Wednesday, February 06, 2013

Letter to Michelle Ng

To my dear sister in Christ Michelle Ng,

Thank you for taking time to write an encouraging letter to our Muslim friends. Besides being an apology and an act of building trust with Muslims, your letter rightly serves as a reminder to the rest of us, Christians, who constantly need to take care of the plank of our own eye. Indeed, and rightly so. If I may, I would like to share with you three thoughts on behalf of our Muslim friends regarding those issues you have highlighted in your letter.

First, Muslims are more generous and inclusive than your letter implies. While there are indeed Muslims who demand exclusive right over the use of 'Allah', we should not forget our other Muslim friends in Malaysia, Indonesia, Singapore as well as those in middle eastern countries who see no problem at all for non-Muslims to use that word.

You have helpfully noted that our relationship with God is not constrained by any form of human’s linguistic expression. While this is true, let us not forget that many of our Muslim friends think likewise too for their own faith. They call this transcendence tanzih. This is part of the reason they are as puzzle as Christians when they found out that their own fellow Muslims demand exclusive use for ‘Allah’, as if the transcendent God can be compared and equated with a human word.

Second, Muslims are more understanding than your letter allows. The call to burn Bibles is not only condemned by Christians but by Muslims too. Individuals from both religious traditions have jointly lodged police report on it. I think they condemn such a call not because they are holding grudge or acting impulsively. Rather, it is because such a call disrupts the cordial relationship and threatens the harmonious co-existence of both communities in the country.

Third, Muslims are more loving and hospitable than your letter assumes. You assure our Muslim friends that Christians will still be hospitable and charitable to them should the day come when Christianity is prohibited in Malaysia. While Christian hospitality for everyone at all times is a must, let us not forget that Muslims are as much capable of loving those who do not share their religion and be hospitable to those who are politically persecuted regardless of their religion. Your assurance seems to imply that Muslims are somehow morally inferior. It is worth remembering that the Albanian Muslims risked their lives to save thousands of Jewish families from being deported and executed during the Holocaust. Nearing to home, a personal Christian friend of mine was protected by his kampong’s Malay-Muslim penghulu during the 1969’s riot in Klang.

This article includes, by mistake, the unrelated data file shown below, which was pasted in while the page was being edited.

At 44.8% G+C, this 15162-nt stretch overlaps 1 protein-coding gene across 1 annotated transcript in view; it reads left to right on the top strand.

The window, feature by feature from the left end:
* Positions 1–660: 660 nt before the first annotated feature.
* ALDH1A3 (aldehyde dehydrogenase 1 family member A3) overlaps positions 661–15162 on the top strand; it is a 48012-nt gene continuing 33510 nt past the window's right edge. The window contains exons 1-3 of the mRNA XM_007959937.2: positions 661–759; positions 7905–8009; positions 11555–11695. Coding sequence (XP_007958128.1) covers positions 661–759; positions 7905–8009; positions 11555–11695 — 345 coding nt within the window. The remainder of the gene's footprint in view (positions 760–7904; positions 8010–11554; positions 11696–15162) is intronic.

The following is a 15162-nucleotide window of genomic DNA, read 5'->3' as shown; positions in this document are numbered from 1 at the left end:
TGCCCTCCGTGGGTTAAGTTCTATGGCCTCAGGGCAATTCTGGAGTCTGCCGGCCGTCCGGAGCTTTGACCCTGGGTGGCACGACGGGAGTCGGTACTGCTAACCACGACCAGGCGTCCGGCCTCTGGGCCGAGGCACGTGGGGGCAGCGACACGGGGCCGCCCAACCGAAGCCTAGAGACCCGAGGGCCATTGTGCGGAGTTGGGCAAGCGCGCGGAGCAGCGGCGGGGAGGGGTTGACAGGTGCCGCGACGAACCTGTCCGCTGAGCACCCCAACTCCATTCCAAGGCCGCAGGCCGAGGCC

There are many Muslims who are more generous, understanding, and loving than those who have been trying to wreak havoc in the country. The Christians are not alone in responding to those unjust matters that have surfaced in recent months. We have Muslim friends who are in solidarity with us, just as us with them. Therefore any condemnation or critique of our responses to these matters is unfortunate because it implicates our Muslim friends, who are marching side-by-side with us, to be less generous, understanding, and loving than they have always been.

Thank you for reading this. May God continue to bless you in your life and work.

Joshua Woo Sze Zeng
A brother in Christ.

No comments: